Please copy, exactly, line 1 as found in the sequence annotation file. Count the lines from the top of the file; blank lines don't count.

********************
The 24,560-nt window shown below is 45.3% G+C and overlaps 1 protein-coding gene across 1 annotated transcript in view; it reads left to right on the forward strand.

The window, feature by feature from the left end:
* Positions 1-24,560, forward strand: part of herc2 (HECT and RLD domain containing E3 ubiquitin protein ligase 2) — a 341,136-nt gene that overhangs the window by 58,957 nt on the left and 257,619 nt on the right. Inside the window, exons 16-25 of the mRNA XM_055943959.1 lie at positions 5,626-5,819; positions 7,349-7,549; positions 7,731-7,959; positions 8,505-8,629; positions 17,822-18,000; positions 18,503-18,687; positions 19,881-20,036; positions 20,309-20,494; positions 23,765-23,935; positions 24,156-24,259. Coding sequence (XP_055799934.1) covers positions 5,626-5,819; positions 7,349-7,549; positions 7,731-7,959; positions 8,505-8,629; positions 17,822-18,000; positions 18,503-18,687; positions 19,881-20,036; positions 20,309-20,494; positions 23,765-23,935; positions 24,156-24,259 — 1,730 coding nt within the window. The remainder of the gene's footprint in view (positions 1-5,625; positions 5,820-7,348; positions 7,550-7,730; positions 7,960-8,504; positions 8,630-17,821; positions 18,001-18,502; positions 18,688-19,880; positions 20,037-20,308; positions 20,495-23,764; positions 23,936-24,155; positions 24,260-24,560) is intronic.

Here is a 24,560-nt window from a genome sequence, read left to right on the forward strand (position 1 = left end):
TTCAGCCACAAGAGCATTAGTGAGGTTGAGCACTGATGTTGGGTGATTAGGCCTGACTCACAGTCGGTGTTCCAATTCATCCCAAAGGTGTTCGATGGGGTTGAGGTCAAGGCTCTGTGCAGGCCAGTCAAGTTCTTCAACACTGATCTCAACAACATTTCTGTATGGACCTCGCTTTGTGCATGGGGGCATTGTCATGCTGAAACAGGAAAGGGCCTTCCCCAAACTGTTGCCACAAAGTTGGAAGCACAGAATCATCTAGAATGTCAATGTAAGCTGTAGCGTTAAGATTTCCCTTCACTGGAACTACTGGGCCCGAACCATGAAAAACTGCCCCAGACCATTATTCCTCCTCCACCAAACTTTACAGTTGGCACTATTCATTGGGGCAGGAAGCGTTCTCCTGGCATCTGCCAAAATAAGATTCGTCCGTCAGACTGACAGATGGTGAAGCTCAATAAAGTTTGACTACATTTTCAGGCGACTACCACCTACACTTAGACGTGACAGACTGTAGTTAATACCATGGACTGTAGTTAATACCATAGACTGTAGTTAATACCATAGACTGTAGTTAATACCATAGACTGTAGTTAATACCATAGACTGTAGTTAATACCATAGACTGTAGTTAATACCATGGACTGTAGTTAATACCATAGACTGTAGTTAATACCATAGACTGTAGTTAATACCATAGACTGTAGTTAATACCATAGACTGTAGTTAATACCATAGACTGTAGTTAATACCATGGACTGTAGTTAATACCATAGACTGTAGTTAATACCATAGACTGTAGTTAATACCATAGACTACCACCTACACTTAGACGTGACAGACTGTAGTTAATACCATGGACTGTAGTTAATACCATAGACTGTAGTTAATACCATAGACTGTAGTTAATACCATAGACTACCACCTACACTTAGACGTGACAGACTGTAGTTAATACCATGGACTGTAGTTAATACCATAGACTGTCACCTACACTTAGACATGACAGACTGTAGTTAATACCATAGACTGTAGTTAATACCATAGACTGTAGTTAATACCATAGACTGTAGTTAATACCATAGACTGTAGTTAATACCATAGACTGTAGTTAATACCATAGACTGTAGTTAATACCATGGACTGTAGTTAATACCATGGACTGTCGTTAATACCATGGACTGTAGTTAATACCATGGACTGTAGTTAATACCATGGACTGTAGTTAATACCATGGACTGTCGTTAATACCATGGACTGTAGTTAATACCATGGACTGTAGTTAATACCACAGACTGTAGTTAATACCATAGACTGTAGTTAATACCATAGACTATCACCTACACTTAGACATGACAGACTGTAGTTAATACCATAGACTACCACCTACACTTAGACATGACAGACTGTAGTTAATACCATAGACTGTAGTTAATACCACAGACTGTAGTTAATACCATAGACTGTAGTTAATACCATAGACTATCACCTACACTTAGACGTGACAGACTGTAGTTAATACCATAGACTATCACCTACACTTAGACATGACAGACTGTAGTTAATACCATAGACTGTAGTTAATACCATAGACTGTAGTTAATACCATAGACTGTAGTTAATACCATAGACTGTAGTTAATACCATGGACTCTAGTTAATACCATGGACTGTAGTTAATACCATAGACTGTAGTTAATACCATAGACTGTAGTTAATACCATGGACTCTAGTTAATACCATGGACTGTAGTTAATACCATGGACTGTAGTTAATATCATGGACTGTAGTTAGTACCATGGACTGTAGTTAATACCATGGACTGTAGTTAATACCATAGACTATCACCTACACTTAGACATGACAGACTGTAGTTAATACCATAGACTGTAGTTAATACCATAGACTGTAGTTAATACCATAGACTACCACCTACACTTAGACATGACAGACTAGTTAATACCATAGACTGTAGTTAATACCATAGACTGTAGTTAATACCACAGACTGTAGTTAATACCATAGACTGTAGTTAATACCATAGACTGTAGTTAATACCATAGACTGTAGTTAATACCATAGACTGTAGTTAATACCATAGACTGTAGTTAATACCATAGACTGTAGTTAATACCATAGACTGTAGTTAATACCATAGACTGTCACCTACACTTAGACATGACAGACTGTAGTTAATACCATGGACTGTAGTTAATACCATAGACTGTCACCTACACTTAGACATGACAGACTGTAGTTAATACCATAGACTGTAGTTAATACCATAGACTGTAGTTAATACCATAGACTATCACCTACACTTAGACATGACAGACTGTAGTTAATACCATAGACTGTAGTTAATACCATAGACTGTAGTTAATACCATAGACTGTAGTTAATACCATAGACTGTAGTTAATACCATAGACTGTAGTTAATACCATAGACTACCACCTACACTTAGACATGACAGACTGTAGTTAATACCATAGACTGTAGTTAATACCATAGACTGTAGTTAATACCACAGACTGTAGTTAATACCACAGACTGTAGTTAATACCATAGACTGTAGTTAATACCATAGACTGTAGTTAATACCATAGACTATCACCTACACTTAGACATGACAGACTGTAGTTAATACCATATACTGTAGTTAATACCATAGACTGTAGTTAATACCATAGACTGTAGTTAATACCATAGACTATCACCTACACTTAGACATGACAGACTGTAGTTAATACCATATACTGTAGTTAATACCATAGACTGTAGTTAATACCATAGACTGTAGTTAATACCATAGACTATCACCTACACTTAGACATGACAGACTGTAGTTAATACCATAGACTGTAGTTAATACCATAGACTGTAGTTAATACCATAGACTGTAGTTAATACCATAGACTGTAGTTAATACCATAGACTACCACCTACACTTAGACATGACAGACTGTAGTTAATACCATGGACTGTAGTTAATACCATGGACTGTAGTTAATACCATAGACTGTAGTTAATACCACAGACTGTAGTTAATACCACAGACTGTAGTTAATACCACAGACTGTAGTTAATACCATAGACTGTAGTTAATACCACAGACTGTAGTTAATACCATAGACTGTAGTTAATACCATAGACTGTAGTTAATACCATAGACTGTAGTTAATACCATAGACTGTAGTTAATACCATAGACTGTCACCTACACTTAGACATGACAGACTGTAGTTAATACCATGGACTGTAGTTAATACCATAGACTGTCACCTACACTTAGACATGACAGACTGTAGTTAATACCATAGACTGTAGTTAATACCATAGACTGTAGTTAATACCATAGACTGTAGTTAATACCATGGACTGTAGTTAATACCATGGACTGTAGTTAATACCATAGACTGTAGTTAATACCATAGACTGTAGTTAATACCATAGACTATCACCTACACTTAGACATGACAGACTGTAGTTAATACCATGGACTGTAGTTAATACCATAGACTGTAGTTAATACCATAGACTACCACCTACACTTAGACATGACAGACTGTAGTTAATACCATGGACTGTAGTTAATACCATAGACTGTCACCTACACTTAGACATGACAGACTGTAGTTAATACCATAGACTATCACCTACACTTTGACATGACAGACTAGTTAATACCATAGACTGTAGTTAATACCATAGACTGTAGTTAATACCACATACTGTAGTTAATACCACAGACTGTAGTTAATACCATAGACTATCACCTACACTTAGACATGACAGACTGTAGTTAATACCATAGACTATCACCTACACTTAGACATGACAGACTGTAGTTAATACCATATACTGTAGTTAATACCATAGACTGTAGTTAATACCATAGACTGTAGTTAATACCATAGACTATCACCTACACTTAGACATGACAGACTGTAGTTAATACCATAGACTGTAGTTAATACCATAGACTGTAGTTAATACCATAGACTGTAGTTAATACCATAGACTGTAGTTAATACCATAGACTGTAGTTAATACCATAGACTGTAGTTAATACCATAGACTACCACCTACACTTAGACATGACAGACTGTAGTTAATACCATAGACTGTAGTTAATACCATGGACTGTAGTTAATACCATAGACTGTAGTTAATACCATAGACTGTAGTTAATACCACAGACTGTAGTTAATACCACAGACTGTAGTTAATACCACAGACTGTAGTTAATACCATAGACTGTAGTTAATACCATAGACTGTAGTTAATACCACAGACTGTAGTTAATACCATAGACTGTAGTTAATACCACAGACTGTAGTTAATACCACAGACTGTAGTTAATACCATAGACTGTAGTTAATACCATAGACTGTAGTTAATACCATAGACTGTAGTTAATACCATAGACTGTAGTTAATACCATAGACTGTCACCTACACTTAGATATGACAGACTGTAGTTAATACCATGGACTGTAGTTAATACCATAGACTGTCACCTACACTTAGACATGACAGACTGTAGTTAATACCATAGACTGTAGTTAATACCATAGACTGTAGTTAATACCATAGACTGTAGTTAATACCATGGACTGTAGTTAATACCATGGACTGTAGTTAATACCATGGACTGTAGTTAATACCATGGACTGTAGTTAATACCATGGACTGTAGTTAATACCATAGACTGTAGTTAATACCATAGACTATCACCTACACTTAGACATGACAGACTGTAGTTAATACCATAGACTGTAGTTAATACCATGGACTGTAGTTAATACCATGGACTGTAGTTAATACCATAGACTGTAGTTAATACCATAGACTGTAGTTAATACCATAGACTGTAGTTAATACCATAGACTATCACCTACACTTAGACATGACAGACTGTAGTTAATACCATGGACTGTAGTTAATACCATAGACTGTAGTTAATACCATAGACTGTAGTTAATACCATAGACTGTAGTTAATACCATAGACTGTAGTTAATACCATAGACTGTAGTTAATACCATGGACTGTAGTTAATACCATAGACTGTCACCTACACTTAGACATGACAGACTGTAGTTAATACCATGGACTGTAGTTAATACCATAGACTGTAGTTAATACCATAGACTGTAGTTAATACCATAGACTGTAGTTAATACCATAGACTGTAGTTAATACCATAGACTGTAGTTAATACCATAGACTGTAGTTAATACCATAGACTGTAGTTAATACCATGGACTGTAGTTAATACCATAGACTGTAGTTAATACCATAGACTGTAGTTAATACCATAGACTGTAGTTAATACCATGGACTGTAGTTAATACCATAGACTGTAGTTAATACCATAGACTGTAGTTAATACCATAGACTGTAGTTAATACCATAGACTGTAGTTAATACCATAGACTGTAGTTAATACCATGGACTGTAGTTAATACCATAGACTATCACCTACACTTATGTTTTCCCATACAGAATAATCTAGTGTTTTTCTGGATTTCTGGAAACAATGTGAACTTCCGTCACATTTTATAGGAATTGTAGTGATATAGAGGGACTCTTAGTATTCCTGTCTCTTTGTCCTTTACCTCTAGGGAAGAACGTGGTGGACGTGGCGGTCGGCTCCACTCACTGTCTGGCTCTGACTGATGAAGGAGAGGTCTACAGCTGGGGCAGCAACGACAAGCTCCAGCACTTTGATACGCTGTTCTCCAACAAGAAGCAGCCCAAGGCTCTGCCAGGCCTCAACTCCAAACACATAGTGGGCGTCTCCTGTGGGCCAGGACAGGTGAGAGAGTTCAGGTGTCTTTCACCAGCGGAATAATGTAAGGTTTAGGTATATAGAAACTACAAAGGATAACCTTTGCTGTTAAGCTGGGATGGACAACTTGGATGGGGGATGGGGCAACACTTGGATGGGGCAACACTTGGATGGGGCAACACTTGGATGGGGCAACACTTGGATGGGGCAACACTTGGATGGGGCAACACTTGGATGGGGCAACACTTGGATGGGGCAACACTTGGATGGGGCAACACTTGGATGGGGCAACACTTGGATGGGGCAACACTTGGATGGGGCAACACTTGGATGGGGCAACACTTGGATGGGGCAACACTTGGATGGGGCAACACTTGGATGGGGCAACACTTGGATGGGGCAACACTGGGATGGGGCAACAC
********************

The 24,560-nt window shown below is 45.3% G+C and overlaps 1 protein-coding gene across 1 annotated transcript in view; it reads left to right on the forward strand.